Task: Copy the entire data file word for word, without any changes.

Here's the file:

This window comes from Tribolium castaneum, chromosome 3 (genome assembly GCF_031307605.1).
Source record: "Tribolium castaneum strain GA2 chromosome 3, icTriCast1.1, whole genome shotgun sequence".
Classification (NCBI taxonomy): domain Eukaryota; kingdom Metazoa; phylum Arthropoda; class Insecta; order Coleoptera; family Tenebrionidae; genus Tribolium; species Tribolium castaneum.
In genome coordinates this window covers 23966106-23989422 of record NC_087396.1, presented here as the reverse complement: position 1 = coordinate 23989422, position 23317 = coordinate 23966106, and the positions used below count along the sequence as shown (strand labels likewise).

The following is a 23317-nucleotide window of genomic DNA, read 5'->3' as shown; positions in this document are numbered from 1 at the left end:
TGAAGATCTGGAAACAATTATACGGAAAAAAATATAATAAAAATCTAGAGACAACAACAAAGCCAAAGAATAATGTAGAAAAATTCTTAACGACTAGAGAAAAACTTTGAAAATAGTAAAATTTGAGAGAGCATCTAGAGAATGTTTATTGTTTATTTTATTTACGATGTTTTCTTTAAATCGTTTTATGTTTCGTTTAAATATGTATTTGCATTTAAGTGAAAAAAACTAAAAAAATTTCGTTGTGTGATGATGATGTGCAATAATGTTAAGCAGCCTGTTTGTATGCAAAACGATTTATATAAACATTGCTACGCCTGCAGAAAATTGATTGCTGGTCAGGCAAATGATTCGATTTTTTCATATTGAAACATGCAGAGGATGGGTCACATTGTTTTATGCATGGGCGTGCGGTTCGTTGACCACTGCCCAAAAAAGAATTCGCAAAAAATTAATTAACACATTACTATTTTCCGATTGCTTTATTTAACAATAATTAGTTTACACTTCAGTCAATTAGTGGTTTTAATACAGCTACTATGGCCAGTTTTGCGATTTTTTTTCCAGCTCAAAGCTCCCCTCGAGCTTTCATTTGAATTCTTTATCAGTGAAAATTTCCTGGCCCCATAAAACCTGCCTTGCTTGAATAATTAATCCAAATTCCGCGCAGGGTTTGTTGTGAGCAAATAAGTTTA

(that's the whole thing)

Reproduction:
This window comes from Tribolium castaneum, chromosome 3 (genome assembly GCF_031307605.1).
Source record: "Tribolium castaneum strain GA2 chromosome 3, icTriCast1.1, whole genome shotgun sequence".
Classification (NCBI taxonomy): domain Eukaryota; kingdom Metazoa; phylum Arthropoda; class Insecta; order Coleoptera; family Tenebrionidae; genus Tribolium; species Tribolium castaneum.
In genome coordinates this window covers 23966106-23989422 of record NC_087396.1, presented here as the reverse complement: position 1 = coordinate 23989422, position 23317 = coordinate 23966106, and the positions used below count along the sequence as shown (strand labels likewise).

The following is a 23317-nucleotide window of genomic DNA, read 5'->3' as shown; positions in this document are numbered from 1 at the left end:
TGAAGATCTGGAAACAATTATACGGAAAAAAATATAATAAAAATCTAGAGACAACAACAAAGCCAAAGAATAATGTAGAAAAATTCTTAACGACTAGAGAAAAACTTTGAAAATAGTAAAATTTGAGAGAGCATCTAGAGAATGTTTATTGTTTATTTTATTTACGATGTTTTCTTTAAATCGTTTTATGTTTCGTTTAAATATGTATTTGCATTTAAGTGAAAAAAACTAAAAAAATTTCGTTGTGTGATGATGATGTGCAATAATGTTAAGCAGCCTGTTTGTATGCAAAACGATTTATATAAACATTGCTACGCCTGCAGAAAATTGATTGCTGGTCAGGCAAATGATTCGATTTTTTCATATTGAAACATGCAGAGGATGGGTCACATTGTTTTATGCATGGGCGTGCGGTTCGTTGACCACTGCCCAAAAAAGAATTCGCAAAAAATTAATTAACACATTACTATTTTCCGATTGCTTTATTTAACAATAATTAGTTTACACTTCAGTCAATTAGTGGTTTTAATACAGCTACTATGGCCAGTTTTGCGATTTTTTTTCCAGCTCAAAGCTCCCCTCGAGCTTTCATTTGAATTCTTTATCAGTGAAAATTTCCTGGCCCCATAAAACCTGCCTTGCTTGAATAATTAATCCAAATTCCGCGCAGGGTTTGTTGTGAGCAAATAAGTTTA